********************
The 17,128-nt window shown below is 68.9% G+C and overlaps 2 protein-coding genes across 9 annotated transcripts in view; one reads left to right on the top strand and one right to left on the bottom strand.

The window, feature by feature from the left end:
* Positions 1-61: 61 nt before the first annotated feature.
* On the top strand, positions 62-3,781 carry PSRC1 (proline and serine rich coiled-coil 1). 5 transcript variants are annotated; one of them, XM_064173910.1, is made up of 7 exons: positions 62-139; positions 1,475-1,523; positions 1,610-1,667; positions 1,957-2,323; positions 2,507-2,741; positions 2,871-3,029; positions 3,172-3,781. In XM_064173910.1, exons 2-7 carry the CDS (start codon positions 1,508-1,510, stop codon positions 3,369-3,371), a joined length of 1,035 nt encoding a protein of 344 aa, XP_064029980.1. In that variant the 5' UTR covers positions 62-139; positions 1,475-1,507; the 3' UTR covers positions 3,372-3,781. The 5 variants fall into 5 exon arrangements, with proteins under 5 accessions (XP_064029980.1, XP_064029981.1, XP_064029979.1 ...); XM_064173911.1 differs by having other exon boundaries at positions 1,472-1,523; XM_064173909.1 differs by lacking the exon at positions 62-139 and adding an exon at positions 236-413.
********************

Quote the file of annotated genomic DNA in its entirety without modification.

The 17,128-nt window shown below is 68.9% G+C and overlaps 2 protein-coding genes across 9 annotated transcripts in view; one reads left to right on the top strand and one right to left on the bottom strand.

The window, feature by feature from the left end:
* Positions 1-61: 61 nt before the first annotated feature.
* On the top strand, positions 62-3,781 carry PSRC1 (proline and serine rich coiled-coil 1). 5 transcript variants are annotated; one of them, XM_064173910.1, is made up of 7 exons: positions 62-139; positions 1,475-1,523; positions 1,610-1,667; positions 1,957-2,323; positions 2,507-2,741; positions 2,871-3,029; positions 3,172-3,781. In XM_064173910.1, exons 2-7 carry the CDS (start codon positions 1,508-1,510, stop codon positions 3,369-3,371), a joined length of 1,035 nt encoding a protein of 344 aa, XP_064029980.1. In that variant the 5' UTR covers positions 62-139; positions 1,475-1,507; the 3' UTR covers positions 3,372-3,781. The 5 variants fall into 5 exon arrangements, with proteins under 5 accessions (XP_064029980.1, XP_064029981.1, XP_064029979.1 ...); XM_064173911.1 differs by having other exon boundaries at positions 1,472-1,523; XM_064173909.1 differs by lacking the exon at positions 62-139 and adding an exon at positions 236-413.